According to the press release, the combined effect of both forms of abusive conduct was a 45-fold increase in traffic to Google Shopping in the UK, and a sudden drop in traffic of up to 85% on competitor shopping sites.
Google’s general counsel, Kent Walker has indicated in a blog posting that Google may appeal; citing amongst other things:
- The fact that users would prefer a Google search to take them directly to a price comparison, rather than to a price comparison website where they have to run the search again; and
- The fact that Google faces competition from Amazon and eBay, online retailers which the Commission has apparently disregarded by excluding them from the definition of the market in which Google was found to be dominant.
Who can bring a claim and what are the challenges?
Unless Google can overturn the Commission’s decision on appeal, it is binding on the English Courts, so those bringing a “follow-on” claim need not establish Google’s liability. They need only prove how much loss, if any, they suffered as a result of Google’s behaviour.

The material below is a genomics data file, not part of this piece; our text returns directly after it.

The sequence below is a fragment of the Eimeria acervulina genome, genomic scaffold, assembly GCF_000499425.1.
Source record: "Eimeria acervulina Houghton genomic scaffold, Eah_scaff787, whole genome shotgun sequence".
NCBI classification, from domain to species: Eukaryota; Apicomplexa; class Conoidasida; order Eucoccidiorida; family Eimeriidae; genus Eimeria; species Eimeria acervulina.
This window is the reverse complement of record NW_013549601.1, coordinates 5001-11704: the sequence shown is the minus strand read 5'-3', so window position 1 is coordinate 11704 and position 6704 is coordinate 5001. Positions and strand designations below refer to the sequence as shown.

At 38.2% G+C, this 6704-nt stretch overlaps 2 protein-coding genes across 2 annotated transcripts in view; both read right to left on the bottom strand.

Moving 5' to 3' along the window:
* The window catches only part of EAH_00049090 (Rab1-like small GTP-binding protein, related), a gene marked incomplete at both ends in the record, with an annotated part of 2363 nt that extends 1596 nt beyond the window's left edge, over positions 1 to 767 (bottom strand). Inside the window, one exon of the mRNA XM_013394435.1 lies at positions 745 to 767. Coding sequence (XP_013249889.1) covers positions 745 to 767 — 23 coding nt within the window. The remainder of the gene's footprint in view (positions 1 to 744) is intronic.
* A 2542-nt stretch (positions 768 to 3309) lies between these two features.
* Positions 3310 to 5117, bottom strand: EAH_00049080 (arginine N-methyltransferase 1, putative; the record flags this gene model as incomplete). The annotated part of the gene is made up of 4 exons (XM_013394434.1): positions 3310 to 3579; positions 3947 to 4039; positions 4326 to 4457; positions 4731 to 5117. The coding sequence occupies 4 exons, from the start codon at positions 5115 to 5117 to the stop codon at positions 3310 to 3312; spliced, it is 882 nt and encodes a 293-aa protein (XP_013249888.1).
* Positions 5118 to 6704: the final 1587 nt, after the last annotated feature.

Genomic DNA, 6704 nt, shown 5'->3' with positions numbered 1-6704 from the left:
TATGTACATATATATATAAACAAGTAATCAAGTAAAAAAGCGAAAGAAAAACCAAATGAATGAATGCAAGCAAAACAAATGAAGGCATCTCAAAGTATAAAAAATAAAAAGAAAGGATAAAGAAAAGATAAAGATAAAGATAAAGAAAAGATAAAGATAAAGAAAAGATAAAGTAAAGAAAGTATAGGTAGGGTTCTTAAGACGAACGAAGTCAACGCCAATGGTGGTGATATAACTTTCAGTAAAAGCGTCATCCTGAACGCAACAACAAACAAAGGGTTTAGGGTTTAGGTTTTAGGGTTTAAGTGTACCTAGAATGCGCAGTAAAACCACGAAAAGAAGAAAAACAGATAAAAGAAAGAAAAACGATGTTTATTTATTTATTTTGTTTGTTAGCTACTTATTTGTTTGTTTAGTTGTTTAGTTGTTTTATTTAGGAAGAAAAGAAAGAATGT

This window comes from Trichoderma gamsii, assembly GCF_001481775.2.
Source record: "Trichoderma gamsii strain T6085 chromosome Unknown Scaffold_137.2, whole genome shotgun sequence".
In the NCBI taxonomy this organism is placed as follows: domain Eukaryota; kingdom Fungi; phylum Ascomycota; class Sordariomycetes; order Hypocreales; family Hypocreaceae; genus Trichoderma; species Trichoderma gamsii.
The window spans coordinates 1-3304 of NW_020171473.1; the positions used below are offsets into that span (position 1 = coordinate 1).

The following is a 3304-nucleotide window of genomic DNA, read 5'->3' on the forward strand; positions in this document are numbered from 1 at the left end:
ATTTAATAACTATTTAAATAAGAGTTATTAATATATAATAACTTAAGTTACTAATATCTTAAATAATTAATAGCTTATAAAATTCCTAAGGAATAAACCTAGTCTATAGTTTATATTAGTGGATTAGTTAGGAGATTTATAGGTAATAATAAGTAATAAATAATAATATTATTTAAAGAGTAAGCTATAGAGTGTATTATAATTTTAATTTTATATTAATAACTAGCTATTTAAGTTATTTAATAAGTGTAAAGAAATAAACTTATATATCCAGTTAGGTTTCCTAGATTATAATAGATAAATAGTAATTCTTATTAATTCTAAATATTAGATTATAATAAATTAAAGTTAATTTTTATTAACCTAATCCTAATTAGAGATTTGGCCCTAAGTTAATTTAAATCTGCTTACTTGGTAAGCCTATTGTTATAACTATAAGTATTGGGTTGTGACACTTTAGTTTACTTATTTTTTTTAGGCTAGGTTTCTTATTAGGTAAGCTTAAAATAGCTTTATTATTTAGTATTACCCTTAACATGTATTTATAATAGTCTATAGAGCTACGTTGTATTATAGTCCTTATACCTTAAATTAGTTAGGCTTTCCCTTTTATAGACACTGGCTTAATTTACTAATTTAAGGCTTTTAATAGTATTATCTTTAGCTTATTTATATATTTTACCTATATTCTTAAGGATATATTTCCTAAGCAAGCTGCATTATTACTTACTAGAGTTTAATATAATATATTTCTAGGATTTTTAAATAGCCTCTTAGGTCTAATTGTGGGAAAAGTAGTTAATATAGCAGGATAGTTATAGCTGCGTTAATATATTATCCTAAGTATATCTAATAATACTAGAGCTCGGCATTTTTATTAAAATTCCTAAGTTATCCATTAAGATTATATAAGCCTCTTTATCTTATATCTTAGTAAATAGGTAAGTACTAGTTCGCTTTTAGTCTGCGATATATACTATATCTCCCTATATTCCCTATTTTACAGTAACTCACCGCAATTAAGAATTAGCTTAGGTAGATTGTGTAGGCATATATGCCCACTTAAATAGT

The most obvious claimants are other price comparison sites, such as shopping.com, pricerunner.co.uk, ciao.co.uk, shopzilla.com, become.com, pricegrabber.com, nextag.com, pronto.com and bingads.com. Even prior to the decision, “standalone” claims had been commenced by price comparison sites including kelkoo.co.uk and foundem.co.uk.
The abovementioned 45-fold increase in traffic to Google Shopping and the 85% drop in traffic to some competitor sites suggest there is significant potential for such actions, as does the size of the penalty. It is difficult to estimate the financial gain to Google resulting from its behaviour, as the penalty is set by reference to a number of factors, as set out in the Commission’s penalty-setting guidelines and accompanying factsheet. Nonetheless the “deterrence” criterion specified in those guidelines suggests that the fine should at least equal Google’s gains; which, in a zero-sum market, may approximate to competitors’ losses.
For those wishing to bring a claim, some considerations are as follows:
1. In competition claims, damages are assessed by comparison with the “counterfactual” – a hypothetical parallel universe where Google’s infringing behaviour did not take place.
In claims against price-fixing cartels, the counterfactual is relatively straightforward. Economists give expert evidence of what the price would have been had it not been fixed, and the claimants sue for the price difference.